Bamboo can also contribute to environmental conservation by reducing pressure on dwindling natural forests. The root system of bamboo effectively secures the soil mantle. marketing and utilization are coordinated in order that potential opportunities and benefits effectively reach the farmers. as a plantation crop. To be able to tap the existing potentials for development of the bamboo sector. Moreover. it will be necessary: For public and private sectors to recognize that bamboo is an important and valuable commodity and not merely a minor non-wood forest product; for governments and NGOs concerned to pay adequate attention to the development and management of bamboo resources. It is therefore critical that African governments embrace the development of bamboo as a natural resource and industrial commodity for their people and the environment. production. Support for industrial development. bamboo has great prospects for advancing social forestry. It is hoped the use of this handbook will go a long way in supporting these development needs. and traders; to focus more effort on aggressive dissemination of research results and technology transfer within Africa and other parts of the world; to formulate a policy statement on the development of non-timber forest products that would enhance development of bamboo particularly by local communities. It has immense potential added value for development compared to many other forest resources. or degraded mountainsides. and enhancing construction industries. to ensure that research. The focus should be on livelihood improvement and diversifying market opportunities. providing food security. develop. The speed of replenishing the resource base should be increased by supporting farmers and rehabilitating public forests; to coordinate the sustainable production of bamboo in public forests by ensuring the implementation of effective harvesting regimes; to promote the cultivation of bamboo in homesteads as well as in small. medium. especially at the cottage level. and large plantations.CONCLUSION AND RECOMMENDATIONS Bamboo remains an important and promising resource for tropical Africa. Development plans for enhancing production and utilization should be formulated. entrepreneurs. 35 . should be genuinely upgraded and deserves the attention of policy makers. It is evident that bamboo has an important role to play in Africa in the creation of employment opportunities. Africans are well known for their ingenuity and creativity and clearly have the ability to design. barren. It is necessary for the forest services and private sector in Africa to promote bamboo planting for rehabilitating degraded lands and as an alternative source of timber. Bamboo is a fast growing woody plant and has the potential to rapidly generate a canopy that protects exposed. and produce novel bamboo applications for local markets and for export.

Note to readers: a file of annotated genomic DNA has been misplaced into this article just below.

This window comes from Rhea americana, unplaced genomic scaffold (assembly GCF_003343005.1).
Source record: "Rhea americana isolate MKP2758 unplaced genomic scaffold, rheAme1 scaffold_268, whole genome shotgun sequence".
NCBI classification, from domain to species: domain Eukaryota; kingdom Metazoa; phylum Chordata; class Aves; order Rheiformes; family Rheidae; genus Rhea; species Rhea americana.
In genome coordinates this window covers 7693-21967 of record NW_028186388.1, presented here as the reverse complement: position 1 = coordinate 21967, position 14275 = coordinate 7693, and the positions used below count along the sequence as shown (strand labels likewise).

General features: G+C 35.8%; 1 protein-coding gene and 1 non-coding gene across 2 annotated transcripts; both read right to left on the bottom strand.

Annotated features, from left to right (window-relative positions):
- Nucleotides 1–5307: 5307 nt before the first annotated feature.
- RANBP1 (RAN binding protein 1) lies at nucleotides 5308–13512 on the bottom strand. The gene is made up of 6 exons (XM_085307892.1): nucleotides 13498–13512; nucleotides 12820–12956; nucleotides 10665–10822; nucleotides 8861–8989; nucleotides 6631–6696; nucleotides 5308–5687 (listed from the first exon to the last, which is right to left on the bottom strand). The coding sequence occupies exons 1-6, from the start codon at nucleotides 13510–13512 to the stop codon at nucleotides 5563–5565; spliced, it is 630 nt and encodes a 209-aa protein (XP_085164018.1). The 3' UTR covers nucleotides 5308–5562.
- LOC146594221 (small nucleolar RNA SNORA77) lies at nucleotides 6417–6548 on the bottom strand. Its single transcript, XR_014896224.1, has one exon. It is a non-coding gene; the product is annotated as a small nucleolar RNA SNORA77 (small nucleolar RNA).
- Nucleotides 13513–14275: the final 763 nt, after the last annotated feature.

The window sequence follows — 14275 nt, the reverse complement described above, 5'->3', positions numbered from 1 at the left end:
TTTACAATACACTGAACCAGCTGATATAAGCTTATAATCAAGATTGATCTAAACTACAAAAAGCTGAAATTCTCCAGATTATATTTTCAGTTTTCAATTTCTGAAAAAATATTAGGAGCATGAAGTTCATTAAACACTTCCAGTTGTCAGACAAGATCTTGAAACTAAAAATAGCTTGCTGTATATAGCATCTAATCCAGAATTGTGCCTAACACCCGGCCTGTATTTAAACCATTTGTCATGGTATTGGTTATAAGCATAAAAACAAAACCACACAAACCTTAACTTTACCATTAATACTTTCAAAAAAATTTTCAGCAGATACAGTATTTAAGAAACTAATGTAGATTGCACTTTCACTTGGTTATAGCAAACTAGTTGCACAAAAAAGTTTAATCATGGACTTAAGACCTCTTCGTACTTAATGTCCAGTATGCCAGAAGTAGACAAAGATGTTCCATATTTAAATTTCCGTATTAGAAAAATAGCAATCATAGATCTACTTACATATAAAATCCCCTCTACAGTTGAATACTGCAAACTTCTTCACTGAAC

Bamboos. & Widjaja. (1995). A pr 36 . E. N. (Editors). Plant Resources of South-East Asia No 7. Diana de Treville and Kigomo B. Backhuys Publishers.REFERENCES Dransfield. S. (1992).A. Leiden.

APPENDIX 1 BAMBOO SPECIES INTRODUCED TO KENYA Botanical Name Bambusa bambos Bambusa nutans Bambusa tulda Bambusa vulgaris Bambusa vulgaris Vitatta Cephalostachyum pergracile Dendrocalamus asper Dendrocalamus brandisii Dendrocalamus hamiltonii Dendrocalamus membranaceus Dendrocalamus strictus Oxytenanthera abyssinica Oxytenanthera abyssinica Phyllostachy nigra var. henonis Phyllostachys pubescens Shibataea kumasaka Thyrsostachys siamensis Yushania alpina Form of Introduction Seed Offsets Seed Offsets Cuttings Seed Offsets Tissue Culture Seed Seed Cuttings Seed Seed Seed Offsets Offsets Seed Offsets Seed Offsets and wildings Origin Thailand and India India Thailand and India India Asia Thailand India Belgium Thailand India India Thailand Thailand and India Zimbabwe and Sudan Zimbabwe Asia Japan Asia Thailand Kenya 37 .